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'The Song of Sway Lake' sways us into nostalgia

'The Song of Sway Lake' sways us into nostalgia

In director Ari Gold’s award-winning film The Song of Sway Lake, Elizabeth Bull writes a story of nostalgia, pain, and betrayal. In this tale, the obsession over a 78 record is taken over by the feeling of pain and nostalgia. (SYJ: 4/5)

Review written by FF2 Media Intern Sophia Y. Jin

Wanting to freeze time, the opening scene shows a lost pocket watch floating in a body of water. In that body of water, there is a couple swimming freely, naked. The voices of the Sways, “Hal Sway” (Brian Dennehy) and “Charlie Sway” (Mary Beth Peil), recite letters to each other, dating back to the 1940s.

As the movie progresses, the Sways’ son, Jimmy, dies. This brings Jimmy’s own son, “Ollie” (Rory Culkin), into the picture. Ollie is on a quest to find an unopened valuable 78 record of the ‘Sway Song’ as a collector in memory of his late father. He brings his “only comrade”, a Russian boy, “Nikolai” (Robert Sheehan), who is in search of somewhere to belong. It seems they are well suited for each other, both being alone in the world.

With the continuation of Charlie reciting letters to her deceased husband, she proceeds to keep her husband updated about what is going in her life. When Charlie visits her  lake house, she finds the mess left by the two boys, who had been searching for the record among other things. Charlie is also in the race to find the invaluable record with the help of her underappreciated maid of 30 years, “Marlena” (Elizabeth Peña).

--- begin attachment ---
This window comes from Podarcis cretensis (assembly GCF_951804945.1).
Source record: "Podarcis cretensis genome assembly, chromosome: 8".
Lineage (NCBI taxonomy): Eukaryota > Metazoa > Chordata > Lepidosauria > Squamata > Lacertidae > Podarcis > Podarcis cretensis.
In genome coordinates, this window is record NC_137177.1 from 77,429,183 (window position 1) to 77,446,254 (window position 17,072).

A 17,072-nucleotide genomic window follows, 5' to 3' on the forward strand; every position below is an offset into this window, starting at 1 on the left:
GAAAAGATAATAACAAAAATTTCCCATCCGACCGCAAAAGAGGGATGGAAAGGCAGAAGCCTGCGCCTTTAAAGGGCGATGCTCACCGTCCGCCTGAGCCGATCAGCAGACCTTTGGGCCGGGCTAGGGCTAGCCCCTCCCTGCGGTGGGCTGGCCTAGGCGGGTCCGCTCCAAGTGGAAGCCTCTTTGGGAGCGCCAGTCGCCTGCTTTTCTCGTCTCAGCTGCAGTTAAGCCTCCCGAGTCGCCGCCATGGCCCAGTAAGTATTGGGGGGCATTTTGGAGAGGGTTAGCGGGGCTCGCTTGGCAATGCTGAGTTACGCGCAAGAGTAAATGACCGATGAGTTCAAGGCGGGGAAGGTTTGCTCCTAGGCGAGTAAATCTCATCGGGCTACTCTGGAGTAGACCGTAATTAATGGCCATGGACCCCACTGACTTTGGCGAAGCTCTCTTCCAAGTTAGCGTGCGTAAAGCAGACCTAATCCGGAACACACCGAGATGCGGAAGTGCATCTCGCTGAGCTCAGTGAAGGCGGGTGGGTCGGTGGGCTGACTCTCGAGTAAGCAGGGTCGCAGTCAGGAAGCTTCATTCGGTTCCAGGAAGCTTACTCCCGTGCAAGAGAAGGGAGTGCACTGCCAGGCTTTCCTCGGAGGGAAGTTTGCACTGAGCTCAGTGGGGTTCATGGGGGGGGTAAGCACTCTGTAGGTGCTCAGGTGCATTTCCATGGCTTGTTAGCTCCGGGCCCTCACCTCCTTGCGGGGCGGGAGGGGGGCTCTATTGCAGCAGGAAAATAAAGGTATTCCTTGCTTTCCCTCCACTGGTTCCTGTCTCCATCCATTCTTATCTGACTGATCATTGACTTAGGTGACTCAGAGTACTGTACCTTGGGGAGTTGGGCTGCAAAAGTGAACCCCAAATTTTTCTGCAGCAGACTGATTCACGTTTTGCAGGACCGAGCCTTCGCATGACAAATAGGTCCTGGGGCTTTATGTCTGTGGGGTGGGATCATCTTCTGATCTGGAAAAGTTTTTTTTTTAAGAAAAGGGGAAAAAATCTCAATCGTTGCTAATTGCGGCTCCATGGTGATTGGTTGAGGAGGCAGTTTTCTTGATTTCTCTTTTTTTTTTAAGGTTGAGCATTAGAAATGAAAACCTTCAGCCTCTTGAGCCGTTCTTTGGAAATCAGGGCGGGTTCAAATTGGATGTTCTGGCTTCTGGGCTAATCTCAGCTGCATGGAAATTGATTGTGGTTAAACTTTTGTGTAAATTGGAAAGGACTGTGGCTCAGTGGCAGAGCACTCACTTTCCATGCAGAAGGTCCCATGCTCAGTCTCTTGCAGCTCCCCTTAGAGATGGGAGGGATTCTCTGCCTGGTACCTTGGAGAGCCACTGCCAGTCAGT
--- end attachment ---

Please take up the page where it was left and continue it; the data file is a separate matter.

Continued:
The mysterious Nikolai, handy with fixing things, also becomes a thief in the ploy of trying to belong in the family, something he’s craved for a long time. However, this ends in disarray as his thievery is discovered. Ollie feels betrayed by his one friend for stealing, and also by his own grandmother, Charlie, for being ignorant to this act. In a fit of fury, Ollie rips open the record he had found, and plays the gentle, soulful song. This opens a world of hurt for Charlie, as she reminisces her dead husband.

The Song of Sway Lake casts the audience into a mournful trance. Experiencing the loss of a husband and a child, Charlie pushes her emotions aside until Nikolai puts on her husband’s old commander cap. This triggers her to open up, allowing herself to dance with Nikolai as she used to with her husband, leaving her vulnerable and pained.Jimmy’s passing affected Ollie greatly, as he not only lost a father, but also a  fellow record enthusiast to share his passions with.

Elizabeth Bull writes the screenplay in such a way that allows the audience to feel the pain of four different characters—the pain of loss from Charlie, the feeling of solitude from Ollie, the lack of belonging from Nikolai, and lack of respect and appreciation towards Marlena. These feelings are all tied in with soundtrack of various music, which is reminiscent of the 1940s. The film is filled with intimate depictions of each individual’s struggles, which pull at the audience’s’ heart strings.  Sharing both pain and poignancy, the story leaves the audience feeling sorrow and nostalgia.

© Sophia Y. Jin (9/30/18) FF2 Media

Photo credits: Grack Films

Top Photo: Sway Lake

Middle Photo: “Charlie Sway” (Mary Beth Peil) at her lake house

Bottom Photo: Charlie Sway and “Nikolai” (Robert Sheehan)

Does The Song of Sway Lake pass the Bechdel-Wallace test?

Yes, as “Marlena” (Elizabeth Peña) and Charlie talk about finding the record.

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